KITS 03/2022

MJ291, F/O Otto Smik, No. 310 (Czechoslovak) Squadron, RAF Appledram,

West Sussex, United Kingdom, June 1944

After returning from operational rest to No. 310 (Czechoslovak) Squadron, F/O Otto Smik chose the MJ291

(coded NN-N) as his personal Spitfire aircraft. Starting

from early April he flew many combat sorties with her

and, shortly before the invasion, he also participated

in attack missions to V-1 missile bases (Operation

Noball). He also flew her in the depicted form during

the first days of the Normandy landings. The aircraft

sported quick identification black and white stripes on

the fuselage and both wing halves. Smik had also six

white swastikas painted on the fuel tank cover to indicate the number of kills achieved as of June 7, 1944.

During the invasion days, three more swastikas were

added by June 17 as Smik shot down an Fw 190 on June

8 and added another one on June 17. More to it, he also

scored in cooperation with P/O Vindiš and so he added

another shared victory. These successes made Smik

not only the most successful pilot of No. 134 (Czechoslovak) Wing during the Normandy landings, but also

the most successful Czechoslovak pilot flying Spitfires

with a total of nine kills and two shared.

MH883, F/Lt George F. Beurling, No. 412 Squadron RCAF, RAF Biggin Hill,

United Kingdom, December 1943 – April 1944

George Frederick Beurling, a brilliant pilot and

shooter but also a naturally enigmatic Canadian,

achieved incredible success during the fierce fighting over Malta in 1942, scoring 28 confirmed kills in

only six months. In early November 1943, he returned

to combat action with No. 127 (RCAF) Wing. He flew

with No. 403 Squadron RCAF initially, then with No.

412 Squadron RCAF. There he used the MH883 aircraft

as his personal Spitfire. Flying it he shot down an Fw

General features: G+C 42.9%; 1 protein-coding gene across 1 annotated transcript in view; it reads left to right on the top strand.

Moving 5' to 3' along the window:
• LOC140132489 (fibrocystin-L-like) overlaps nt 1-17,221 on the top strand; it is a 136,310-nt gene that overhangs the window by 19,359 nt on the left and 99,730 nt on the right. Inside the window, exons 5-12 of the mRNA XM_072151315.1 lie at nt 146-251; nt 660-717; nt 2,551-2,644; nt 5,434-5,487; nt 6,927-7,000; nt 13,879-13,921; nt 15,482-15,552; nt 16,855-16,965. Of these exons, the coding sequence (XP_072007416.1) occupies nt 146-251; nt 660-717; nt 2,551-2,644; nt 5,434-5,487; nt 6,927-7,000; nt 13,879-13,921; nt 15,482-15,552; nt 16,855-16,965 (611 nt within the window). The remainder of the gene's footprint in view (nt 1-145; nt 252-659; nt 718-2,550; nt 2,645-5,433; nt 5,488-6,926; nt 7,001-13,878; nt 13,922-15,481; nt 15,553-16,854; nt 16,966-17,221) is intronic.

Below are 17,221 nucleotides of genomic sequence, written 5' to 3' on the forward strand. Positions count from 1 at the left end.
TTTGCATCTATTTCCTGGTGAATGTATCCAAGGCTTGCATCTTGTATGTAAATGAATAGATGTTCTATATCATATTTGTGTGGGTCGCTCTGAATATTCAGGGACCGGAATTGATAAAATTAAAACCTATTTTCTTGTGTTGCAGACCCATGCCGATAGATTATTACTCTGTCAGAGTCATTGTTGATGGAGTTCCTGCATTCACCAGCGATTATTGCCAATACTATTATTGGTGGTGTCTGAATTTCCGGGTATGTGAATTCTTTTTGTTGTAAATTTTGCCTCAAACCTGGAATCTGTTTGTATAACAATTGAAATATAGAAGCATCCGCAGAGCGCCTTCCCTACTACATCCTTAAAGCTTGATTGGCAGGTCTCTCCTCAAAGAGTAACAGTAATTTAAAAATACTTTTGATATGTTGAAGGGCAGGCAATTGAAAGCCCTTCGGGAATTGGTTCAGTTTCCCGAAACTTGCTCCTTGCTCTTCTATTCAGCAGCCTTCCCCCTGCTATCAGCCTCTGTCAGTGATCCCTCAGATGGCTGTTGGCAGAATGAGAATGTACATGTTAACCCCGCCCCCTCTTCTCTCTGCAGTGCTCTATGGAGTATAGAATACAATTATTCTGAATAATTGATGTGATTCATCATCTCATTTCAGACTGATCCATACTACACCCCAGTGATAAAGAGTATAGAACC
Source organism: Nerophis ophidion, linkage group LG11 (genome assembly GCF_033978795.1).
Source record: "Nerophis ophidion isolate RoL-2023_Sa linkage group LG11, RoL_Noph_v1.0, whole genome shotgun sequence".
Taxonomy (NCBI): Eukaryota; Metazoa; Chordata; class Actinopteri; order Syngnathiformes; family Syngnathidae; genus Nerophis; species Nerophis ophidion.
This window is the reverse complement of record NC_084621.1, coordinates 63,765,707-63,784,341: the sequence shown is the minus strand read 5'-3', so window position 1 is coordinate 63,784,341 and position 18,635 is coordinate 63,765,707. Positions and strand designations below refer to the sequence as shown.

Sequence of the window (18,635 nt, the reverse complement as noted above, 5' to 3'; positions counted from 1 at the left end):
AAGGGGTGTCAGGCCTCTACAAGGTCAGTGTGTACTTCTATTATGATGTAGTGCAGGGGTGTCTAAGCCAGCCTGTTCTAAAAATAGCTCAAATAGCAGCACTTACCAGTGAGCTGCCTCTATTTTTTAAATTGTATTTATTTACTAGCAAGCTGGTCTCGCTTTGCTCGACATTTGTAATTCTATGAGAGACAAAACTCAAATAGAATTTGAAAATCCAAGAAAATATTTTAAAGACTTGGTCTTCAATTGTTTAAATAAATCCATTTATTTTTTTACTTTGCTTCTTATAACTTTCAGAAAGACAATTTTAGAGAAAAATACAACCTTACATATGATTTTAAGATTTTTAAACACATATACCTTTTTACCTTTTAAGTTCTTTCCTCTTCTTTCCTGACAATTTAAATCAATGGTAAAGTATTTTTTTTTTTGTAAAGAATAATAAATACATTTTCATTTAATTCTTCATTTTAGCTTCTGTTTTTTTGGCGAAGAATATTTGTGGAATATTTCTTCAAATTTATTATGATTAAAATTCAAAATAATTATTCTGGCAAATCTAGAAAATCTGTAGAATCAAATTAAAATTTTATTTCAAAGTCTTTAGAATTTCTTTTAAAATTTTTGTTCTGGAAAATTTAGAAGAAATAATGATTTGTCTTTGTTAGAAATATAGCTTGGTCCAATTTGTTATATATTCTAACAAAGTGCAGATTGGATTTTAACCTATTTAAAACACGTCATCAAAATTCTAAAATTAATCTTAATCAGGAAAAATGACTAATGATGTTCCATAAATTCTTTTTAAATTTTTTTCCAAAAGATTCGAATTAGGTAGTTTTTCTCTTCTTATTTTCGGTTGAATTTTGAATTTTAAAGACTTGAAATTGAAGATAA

190A-5 of Heinz Wyrich of 5. Staffel JG 26 during a

flight on December 30, 1943. It was Beurling's 32nd

and final victory. Like his previous Spitfires he had

flown regularly, this one also sported an impressive

list of victories on the left side of the fuselage under

the cockpit. And Beurling had painstakingly painted

them himself. In early April he returned to Canada

after a disagreement with his superior commander.

Interestingly, although nine of his Maltese casualties

were Italian aircraft, all of his painted kills are marked with the German swastika.

MJ628, W/Cdr Daniel A. R. G. le Roy du Vivier, CO of No. 324 Wing, Italy, May 1944

One of the privileges of Wing Commanders in the RAF

was the possibility to use their initials as the code

on their personal aircraft. The commander of No. 324

Wing, W/Cdr Daniel Albert Raymond Georges le Roy

du Vivier, took advantage of this opportunity, as evidenced not only by the aircraft's code made of letters


INFO Eduard

R du V, but also by the Wing Commander pennant

under the cockpit. Belgian le Roy du Vivier had already joined the fighting when Germany invaded the

Netherlands in May 1940. After leaving for the UK, he

spent most of his time in the ranks of No. 43 Squadron, which he eventually commanded. He took part

in the attempted landing at Dieppe and later moved

to North Africa, commanding first No. 239 Wing and

then No. 324 Wing. He returned to the UK in July 1944.

This aircraft was inherited from him by the new Wing

Commander, Barrie Heath, and changed its code to

the B H letters.

March 2022